Practice English Speaking&Listening with: OCEAN STORIES | 'Meetings with Whales' | Read by Royston Raymond

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Hello explorers! Hello explorers!

Hello explorers! This little island of Alderney is blessed

in a way because by its very isolation

it's a haven for wildlife both on land and at sea

and here is another story

told to me by

Mr Raymond Gaudion about

some experiences at sea. It's called

'Meetings with Whales'. The richness of nature in our island's waters

is striking despite pollution.

There are large colonies of gannets puffins

petrels and seals on the stacks

and off-lying islets around our coast.

From time to time when at sea

I've come across whales. I can recall two occasions especially.

The first took place eight miles to the north of Alderney.

I was on my way to a fishing ground when suddenly

I found my boat in the middle of a pod of pilot whales.

I reckoned there were about forty to fifty of them.

The young ones in the middle protected by a ring of adults.

I cut the engine straight away fascinated by

this interesting phenomenon.

My boat became

an object of curiosity straight away for the young ones

who held themselves upright in the water

in order to inspect more closely these

strange creatures on two legs. Some of them

even rested their chins on the gunwale so as to better examine

my crewmen.

After about an hour one of the adult males

became anxious. The only explanation in my opinion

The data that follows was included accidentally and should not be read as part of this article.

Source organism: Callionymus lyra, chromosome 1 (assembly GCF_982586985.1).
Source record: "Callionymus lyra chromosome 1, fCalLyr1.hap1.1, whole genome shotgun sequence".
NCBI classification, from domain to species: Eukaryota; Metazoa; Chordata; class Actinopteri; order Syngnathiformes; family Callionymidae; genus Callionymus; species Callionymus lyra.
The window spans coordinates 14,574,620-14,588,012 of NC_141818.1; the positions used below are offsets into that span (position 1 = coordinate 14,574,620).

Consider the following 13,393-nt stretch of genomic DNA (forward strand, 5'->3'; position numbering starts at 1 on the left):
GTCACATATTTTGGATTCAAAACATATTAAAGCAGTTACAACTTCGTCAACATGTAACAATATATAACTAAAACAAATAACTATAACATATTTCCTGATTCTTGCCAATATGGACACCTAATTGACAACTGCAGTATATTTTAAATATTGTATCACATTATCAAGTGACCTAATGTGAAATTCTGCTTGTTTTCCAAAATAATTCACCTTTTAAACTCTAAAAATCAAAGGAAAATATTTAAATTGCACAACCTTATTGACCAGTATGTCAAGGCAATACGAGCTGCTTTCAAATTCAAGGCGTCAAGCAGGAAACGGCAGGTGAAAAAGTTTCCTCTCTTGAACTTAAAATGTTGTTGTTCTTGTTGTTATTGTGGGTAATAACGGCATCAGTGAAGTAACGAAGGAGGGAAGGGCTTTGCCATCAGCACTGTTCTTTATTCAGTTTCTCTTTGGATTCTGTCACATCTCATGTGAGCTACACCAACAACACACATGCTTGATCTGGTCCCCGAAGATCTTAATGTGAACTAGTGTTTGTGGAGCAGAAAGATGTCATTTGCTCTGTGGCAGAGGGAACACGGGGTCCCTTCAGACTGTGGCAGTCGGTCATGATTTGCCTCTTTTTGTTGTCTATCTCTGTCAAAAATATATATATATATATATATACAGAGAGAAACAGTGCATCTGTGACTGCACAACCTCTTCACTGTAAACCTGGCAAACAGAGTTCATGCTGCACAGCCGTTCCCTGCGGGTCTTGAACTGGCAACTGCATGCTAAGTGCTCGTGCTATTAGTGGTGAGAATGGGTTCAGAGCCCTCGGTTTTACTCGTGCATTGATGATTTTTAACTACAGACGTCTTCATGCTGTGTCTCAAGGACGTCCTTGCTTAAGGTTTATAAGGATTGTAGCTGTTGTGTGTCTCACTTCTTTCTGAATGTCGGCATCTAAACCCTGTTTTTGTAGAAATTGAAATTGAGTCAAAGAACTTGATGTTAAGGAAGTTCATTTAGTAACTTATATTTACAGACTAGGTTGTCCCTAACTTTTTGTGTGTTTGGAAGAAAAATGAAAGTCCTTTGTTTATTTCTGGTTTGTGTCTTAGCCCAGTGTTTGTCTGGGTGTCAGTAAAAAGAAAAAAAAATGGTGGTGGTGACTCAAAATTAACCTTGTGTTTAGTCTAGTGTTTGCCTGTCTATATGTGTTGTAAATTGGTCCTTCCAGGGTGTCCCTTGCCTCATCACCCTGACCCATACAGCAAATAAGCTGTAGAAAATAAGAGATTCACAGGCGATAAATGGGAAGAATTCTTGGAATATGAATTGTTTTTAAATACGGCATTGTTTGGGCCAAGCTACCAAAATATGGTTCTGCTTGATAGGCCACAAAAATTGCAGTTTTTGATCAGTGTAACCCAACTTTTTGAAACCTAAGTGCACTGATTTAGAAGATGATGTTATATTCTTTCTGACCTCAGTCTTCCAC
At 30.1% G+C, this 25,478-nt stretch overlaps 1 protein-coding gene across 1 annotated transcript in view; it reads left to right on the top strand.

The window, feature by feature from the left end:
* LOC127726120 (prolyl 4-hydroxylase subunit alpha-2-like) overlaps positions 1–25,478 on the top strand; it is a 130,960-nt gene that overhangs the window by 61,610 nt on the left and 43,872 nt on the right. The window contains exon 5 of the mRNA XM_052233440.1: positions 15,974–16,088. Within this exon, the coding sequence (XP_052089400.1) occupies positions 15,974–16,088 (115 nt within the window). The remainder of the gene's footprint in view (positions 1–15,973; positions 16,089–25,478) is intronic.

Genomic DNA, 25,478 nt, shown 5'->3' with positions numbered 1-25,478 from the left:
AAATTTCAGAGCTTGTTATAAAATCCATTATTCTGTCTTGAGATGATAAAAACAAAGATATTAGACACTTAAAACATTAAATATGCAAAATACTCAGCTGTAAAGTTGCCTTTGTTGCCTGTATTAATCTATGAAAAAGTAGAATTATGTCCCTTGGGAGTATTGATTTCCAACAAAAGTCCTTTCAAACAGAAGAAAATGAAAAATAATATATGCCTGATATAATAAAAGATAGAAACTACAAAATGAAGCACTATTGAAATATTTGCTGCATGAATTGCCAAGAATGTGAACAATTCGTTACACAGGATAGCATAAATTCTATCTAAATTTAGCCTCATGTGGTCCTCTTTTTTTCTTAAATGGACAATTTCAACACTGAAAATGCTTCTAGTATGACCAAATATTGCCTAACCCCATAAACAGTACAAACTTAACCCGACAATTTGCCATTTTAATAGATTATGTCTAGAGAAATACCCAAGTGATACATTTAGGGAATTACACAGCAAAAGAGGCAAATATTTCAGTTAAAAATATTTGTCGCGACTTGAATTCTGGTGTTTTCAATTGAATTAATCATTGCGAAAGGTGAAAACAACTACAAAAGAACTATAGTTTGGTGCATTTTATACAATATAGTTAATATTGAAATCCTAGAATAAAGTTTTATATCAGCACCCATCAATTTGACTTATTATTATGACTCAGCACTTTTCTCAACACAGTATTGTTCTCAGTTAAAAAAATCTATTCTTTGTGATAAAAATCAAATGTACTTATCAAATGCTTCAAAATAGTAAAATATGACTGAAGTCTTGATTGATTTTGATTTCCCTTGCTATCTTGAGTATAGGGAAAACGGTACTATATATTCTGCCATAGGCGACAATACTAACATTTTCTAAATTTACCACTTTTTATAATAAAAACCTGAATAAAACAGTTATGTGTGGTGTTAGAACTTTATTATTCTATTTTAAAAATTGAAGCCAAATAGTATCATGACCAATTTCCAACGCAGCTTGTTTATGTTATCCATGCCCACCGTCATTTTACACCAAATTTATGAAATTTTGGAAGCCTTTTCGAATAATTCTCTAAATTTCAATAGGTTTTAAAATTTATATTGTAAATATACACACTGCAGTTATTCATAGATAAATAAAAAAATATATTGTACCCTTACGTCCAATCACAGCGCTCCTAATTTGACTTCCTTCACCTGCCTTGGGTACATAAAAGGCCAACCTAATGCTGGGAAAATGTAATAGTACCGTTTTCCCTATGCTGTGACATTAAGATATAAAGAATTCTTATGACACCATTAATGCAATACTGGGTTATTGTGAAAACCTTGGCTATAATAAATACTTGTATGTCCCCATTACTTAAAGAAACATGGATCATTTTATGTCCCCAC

and he charged directly at the boat. This gave me some concern

but at the last moment

he dived under the boat and as he did so

gave a great whack with his tail

on the surface

soaking us all to the skin. Now

with whales

this is a sign of aggression so we took the hint

and very carefully I started the engine

and we went on our way peacefully. The second occasion was when

I was on was when I was

onboard a friend's boat

about half a mile to the north of Burhou.

This is a small islet to the north of Alderney. This was a pleasure trip.

It was a very old wooden boat

and I suspected a few of its planks to be half rotten

but the weather was fine

and I didn't think

we were in any danger. Suddenly

I noticed a large fin

two metres high very near us.

It was a Killer Whale Orca

There were three of them. They

approached the boat and began rubbing their backs against the

hull so as to displace

the barnacles and other parasites

that covered their skin. This rocked the boat

and my companions became frightened.

I reassured them killer whales don't eat

human beings they prefer

seals I wasn't completely sure of this.

But they had to be kept from panicking.

In case fear was conveyed to whales

to incite them to attack. Wild animals have an instinct for this.

After scratching themselves against the keel

for a few minutes the killer whales swam off peacefully.

Secretly I breathed a sigh of relief.

The Description of OCEAN STORIES | 'Meetings with Whales' | Read by Royston Raymond